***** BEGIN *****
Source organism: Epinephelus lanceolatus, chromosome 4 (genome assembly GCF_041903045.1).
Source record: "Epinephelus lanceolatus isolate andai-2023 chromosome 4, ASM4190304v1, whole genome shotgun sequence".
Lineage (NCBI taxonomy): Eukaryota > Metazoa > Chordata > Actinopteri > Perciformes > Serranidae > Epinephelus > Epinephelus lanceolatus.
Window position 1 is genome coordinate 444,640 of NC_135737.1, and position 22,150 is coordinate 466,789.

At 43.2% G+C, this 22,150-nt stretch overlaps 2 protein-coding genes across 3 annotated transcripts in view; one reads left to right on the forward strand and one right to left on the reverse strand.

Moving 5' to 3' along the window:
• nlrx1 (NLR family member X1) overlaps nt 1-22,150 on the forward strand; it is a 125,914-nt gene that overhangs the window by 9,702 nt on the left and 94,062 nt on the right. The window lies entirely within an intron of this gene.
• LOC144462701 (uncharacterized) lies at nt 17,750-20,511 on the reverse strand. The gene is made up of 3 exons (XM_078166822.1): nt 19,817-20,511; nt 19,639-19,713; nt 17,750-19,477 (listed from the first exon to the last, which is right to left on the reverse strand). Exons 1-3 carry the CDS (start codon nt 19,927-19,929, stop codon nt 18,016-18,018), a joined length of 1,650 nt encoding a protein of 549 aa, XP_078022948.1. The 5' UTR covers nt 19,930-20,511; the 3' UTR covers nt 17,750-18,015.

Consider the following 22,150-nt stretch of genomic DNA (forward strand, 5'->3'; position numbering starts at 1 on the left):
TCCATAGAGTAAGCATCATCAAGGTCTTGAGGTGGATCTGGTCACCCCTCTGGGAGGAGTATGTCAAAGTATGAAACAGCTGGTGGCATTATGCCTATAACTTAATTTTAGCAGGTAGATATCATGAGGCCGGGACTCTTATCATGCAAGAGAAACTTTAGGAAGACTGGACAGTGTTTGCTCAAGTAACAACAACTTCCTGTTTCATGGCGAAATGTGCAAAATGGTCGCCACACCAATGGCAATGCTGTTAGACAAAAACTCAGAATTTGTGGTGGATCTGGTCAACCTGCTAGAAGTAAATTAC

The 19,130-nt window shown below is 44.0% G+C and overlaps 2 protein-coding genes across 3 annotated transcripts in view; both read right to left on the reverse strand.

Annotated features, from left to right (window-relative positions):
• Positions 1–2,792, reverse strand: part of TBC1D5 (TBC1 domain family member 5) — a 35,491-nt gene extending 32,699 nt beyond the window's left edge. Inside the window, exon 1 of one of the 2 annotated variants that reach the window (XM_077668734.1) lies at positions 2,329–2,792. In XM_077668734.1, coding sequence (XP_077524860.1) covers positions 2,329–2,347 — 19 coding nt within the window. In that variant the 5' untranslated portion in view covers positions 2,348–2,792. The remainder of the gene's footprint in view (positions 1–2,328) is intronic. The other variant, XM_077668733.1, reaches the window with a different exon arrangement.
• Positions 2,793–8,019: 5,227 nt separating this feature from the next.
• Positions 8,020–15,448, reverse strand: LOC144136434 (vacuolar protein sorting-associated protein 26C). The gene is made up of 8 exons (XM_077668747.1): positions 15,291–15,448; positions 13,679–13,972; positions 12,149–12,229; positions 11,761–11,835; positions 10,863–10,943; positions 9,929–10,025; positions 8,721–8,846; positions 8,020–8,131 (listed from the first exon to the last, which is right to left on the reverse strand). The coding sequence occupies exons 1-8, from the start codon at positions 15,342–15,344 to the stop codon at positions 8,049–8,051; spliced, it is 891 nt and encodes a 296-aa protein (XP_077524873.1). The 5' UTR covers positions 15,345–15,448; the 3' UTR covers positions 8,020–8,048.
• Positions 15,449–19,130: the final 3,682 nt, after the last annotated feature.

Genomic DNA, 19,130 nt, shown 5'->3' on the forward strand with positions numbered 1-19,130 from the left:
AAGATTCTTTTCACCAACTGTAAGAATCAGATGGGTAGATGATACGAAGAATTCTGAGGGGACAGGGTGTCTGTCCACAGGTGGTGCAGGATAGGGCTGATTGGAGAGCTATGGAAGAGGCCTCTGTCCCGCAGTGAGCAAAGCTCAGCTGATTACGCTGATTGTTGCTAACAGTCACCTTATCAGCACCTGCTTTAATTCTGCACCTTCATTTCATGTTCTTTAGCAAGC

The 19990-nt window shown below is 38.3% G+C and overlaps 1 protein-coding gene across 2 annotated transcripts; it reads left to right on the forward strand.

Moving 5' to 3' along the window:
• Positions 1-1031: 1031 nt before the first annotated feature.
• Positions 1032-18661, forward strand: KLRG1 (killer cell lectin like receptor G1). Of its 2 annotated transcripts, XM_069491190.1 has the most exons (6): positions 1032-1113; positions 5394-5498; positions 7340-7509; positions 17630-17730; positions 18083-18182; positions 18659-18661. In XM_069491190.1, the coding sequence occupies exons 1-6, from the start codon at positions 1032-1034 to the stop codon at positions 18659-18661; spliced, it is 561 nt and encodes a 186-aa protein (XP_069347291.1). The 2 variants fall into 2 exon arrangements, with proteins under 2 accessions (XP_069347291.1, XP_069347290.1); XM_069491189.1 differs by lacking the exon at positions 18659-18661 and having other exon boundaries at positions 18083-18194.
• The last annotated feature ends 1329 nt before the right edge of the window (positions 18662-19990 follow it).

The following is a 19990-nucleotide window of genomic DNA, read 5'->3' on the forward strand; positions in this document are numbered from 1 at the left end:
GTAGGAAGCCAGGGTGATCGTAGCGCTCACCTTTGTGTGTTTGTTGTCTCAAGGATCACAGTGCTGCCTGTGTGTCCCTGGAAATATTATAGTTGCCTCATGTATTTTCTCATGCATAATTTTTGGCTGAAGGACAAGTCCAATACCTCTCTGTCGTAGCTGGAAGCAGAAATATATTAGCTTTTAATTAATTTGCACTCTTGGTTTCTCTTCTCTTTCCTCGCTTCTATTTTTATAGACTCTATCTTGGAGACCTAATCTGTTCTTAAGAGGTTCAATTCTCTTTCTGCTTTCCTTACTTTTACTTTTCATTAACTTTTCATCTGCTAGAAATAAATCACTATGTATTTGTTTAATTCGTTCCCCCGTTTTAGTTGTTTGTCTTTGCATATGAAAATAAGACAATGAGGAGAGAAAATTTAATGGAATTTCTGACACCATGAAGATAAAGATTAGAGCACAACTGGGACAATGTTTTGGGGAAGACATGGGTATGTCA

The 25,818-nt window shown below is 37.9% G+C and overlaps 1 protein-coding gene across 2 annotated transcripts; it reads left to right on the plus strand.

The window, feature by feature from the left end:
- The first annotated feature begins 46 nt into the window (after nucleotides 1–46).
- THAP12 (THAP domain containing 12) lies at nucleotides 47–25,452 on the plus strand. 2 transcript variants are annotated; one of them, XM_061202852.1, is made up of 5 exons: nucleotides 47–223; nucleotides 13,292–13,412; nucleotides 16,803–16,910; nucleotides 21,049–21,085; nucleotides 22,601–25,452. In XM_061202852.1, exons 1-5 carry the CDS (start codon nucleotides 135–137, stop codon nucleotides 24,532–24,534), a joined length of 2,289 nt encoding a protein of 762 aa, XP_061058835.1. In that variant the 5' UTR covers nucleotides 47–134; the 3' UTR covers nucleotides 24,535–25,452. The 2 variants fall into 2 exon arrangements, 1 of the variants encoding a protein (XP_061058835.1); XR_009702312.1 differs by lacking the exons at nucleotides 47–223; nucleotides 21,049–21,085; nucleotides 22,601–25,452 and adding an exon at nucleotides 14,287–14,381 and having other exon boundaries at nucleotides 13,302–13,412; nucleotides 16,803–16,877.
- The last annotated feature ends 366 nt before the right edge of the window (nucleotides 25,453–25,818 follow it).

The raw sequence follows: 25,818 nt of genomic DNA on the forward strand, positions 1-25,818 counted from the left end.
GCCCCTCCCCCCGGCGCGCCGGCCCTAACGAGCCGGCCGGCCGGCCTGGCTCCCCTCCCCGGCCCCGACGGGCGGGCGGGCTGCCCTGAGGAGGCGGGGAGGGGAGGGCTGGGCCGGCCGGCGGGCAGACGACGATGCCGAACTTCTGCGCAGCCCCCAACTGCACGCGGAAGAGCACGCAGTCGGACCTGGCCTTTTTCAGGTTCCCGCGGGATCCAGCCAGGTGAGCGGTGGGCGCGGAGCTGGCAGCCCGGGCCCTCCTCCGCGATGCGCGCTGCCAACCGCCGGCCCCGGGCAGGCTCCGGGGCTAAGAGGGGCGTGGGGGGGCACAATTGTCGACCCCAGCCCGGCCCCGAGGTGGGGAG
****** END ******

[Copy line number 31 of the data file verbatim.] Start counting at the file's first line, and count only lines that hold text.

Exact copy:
The raw sequence follows: 25,818 nt of genomic DNA on the forward strand, positions 1-25,818 counted from the left end.